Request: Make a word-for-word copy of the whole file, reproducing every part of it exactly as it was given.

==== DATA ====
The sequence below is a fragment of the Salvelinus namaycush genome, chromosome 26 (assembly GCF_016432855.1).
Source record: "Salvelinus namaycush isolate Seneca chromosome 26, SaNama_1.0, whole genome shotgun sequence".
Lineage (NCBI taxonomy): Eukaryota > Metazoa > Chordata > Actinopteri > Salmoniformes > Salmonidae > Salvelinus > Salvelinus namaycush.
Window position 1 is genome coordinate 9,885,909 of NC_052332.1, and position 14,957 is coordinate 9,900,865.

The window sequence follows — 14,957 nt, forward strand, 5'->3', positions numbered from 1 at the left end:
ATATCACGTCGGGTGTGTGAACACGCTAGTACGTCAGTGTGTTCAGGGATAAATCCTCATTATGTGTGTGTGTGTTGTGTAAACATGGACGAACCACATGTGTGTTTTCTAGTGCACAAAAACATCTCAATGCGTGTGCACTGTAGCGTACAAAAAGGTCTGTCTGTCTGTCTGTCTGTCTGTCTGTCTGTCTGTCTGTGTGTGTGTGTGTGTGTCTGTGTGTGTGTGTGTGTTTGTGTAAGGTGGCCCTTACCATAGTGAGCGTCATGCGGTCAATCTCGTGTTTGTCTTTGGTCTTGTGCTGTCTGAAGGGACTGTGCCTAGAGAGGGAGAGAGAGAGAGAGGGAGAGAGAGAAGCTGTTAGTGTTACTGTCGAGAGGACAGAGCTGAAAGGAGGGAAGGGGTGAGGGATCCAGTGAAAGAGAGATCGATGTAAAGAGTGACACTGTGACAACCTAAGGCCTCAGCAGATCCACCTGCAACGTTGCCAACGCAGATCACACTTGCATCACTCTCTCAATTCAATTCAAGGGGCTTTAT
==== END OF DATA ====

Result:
The sequence below is a fragment of the Salvelinus namaycush genome, chromosome 26 (assembly GCF_016432855.1).
Source record: "Salvelinus namaycush isolate Seneca chromosome 26, SaNama_1.0, whole genome shotgun sequence".
Lineage (NCBI taxonomy): Eukaryota > Metazoa > Chordata > Actinopteri > Salmoniformes > Salmonidae > Salvelinus > Salvelinus namaycush.
Window position 1 is genome coordinate 9,885,909 of NC_052332.1, and position 14,957 is coordinate 9,900,865.

The window sequence follows — 14,957 nt, forward strand, 5'->3', positions numbered from 1 at the left end:
ATATCACGTCGGGTGTGTGAACACGCTAGTACGTCAGTGTGTTCAGGGATAAATCCTCATTATGTGTGTGTGTGTTGTGTAAACATGGACGAACCACATGTGTGTTTTCTAGTGCACAAAAACATCTCAATGCGTGTGCACTGTAGCGTACAAAAAGGTCTGTCTGTCTGTCTGTCTGTCTGTCTGTCTGTCTGTCTGTGTGTGTGTGTGTGTGTCTGTGTGTGTGTGTGTGTTTGTGTAAGGTGGCCCTTACCATAGTGAGCGTCATGCGGTCAATCTCGTGTTTGTCTTTGGTCTTGTGCTGTCTGAAGGGACTGTGCCTAGAGAGGGAGAGAGAGAGAGAGGGAGAGAGAGAAGCTGTTAGTGTTACTGTCGAGAGGACAGAGCTGAAAGGAGGGAAGGGGTGAGGGATCCAGTGAAAGAGAGATCGATGTAAAGAGTGACACTGTGACAACCTAAGGCCTCAGCAGATCCACCTGCAACGTTGCCAACGCAGATCACACTTGCATCACTCTCTCAATTCAATTCAAGGGGCTTTAT